|Scooped by Venus Huang|
Teachers are increasingly encouraged to design and assign hands-on environmental activities, ‘enabling students to have a direct experience with nature through the school ground environment’ (Gilbert & Brian, 2012, p.358) in order to build on their education.
The Trees for Survival (TfS), is a program that provides an interactive environmental education experience for children to simulate growing and planting native trees and shrubs to meet future desires for ecological sustainability. It is a great teaching resource to help students identify native plants, the importance of ecological sustainability and basic horticultural skills to grow and care about vegetation. The program provides vast opportunities for teachers to explore various resources including videos, posters, activities and suggestions to support their classroom and outdoor activities.
It provides students with not only the opportunity to study a diverse range of native plants through interaction with the natural world, but also the opportunity to gain an appreciation for the value of our native flora and the quintessential role plants play in supporting ecosystems. For example, increasing vegetation will increase biodiversity by providing new habitats for animals, restore the natural landscape and remove carbon dioxide from the atmosphere.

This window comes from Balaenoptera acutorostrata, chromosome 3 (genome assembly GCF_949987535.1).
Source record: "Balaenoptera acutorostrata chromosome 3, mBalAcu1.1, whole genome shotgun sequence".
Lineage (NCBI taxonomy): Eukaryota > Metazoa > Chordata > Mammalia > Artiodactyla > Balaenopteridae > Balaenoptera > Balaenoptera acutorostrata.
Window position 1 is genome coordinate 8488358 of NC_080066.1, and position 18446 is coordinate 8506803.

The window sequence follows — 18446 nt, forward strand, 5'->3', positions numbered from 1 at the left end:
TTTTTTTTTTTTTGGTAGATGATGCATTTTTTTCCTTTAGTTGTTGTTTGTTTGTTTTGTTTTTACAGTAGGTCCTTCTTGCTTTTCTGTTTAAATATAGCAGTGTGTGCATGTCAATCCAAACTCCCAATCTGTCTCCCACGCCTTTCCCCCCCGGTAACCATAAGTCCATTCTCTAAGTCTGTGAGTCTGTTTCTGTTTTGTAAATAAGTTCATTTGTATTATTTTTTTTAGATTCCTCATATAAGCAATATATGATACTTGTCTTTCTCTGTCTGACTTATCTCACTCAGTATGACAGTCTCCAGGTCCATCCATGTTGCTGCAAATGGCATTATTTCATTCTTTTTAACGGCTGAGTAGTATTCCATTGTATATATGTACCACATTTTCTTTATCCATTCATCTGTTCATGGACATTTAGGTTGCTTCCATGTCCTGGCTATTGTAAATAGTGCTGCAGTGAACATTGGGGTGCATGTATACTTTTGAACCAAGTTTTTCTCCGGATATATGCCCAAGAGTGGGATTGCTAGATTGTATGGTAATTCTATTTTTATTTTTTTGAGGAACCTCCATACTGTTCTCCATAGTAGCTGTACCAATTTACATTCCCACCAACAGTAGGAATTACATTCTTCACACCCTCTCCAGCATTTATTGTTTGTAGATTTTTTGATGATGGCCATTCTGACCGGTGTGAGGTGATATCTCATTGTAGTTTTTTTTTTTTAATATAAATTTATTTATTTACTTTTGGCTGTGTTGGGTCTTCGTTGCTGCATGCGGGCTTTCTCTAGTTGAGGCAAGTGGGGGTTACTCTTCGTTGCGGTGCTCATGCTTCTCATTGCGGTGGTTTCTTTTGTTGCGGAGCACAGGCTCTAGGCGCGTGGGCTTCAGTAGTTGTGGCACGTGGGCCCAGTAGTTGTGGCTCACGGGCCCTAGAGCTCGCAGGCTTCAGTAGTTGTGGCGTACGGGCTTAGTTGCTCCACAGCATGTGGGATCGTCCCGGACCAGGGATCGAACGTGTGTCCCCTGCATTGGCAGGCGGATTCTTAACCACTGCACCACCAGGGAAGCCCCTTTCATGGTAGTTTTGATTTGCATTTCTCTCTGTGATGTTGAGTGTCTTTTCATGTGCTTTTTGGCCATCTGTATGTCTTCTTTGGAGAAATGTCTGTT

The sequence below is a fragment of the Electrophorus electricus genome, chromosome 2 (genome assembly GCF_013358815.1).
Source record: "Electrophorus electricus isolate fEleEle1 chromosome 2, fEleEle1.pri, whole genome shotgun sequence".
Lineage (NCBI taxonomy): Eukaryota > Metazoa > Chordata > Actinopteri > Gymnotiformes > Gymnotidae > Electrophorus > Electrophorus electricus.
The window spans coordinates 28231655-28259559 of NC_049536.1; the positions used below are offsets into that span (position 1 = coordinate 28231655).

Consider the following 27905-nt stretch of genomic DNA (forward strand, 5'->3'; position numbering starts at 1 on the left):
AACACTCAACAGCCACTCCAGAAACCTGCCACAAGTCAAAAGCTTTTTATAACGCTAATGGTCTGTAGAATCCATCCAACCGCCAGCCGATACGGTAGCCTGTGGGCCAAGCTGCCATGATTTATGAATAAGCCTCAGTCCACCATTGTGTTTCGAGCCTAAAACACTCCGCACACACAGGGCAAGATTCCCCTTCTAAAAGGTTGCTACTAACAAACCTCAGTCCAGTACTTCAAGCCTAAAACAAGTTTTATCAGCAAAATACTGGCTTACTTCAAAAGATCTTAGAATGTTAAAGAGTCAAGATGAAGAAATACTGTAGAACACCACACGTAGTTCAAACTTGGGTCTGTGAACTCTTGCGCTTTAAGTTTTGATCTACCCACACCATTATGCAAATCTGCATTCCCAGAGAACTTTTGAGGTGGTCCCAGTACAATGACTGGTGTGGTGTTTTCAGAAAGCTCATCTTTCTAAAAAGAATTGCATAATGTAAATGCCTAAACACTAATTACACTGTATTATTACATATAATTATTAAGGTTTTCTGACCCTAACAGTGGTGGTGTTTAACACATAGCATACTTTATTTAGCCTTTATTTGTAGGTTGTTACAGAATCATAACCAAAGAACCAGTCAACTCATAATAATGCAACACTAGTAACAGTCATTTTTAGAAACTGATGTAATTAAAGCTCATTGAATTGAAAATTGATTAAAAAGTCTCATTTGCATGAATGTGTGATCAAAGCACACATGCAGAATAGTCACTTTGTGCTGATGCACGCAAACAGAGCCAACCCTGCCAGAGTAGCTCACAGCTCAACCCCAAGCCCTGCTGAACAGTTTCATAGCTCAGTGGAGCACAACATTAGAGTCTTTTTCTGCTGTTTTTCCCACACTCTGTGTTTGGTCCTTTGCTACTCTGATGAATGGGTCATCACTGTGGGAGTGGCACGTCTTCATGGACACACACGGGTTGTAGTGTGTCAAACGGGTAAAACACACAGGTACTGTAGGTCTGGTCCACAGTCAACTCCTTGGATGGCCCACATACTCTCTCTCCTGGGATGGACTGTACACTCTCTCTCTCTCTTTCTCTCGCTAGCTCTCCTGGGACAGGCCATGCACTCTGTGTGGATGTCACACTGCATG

Students will experience working in the field, learn about how to care for and grow plants in order to preserve the environment. These activities assist students to learn about the key plant-care techniques and experience the enjoyment gained from caring and growing plants. Students are given the opportunity to bond with the natural world, to learn to love it and be comfortable in it. This program embeds three dimensions of environmental education; allowing students to learn about the environment, in the environment and for the environment.
Gilbert, R. & Hoepper, B. (2012). Teaching Society and Environment. 4th Edition. Victoria: Cengage Learning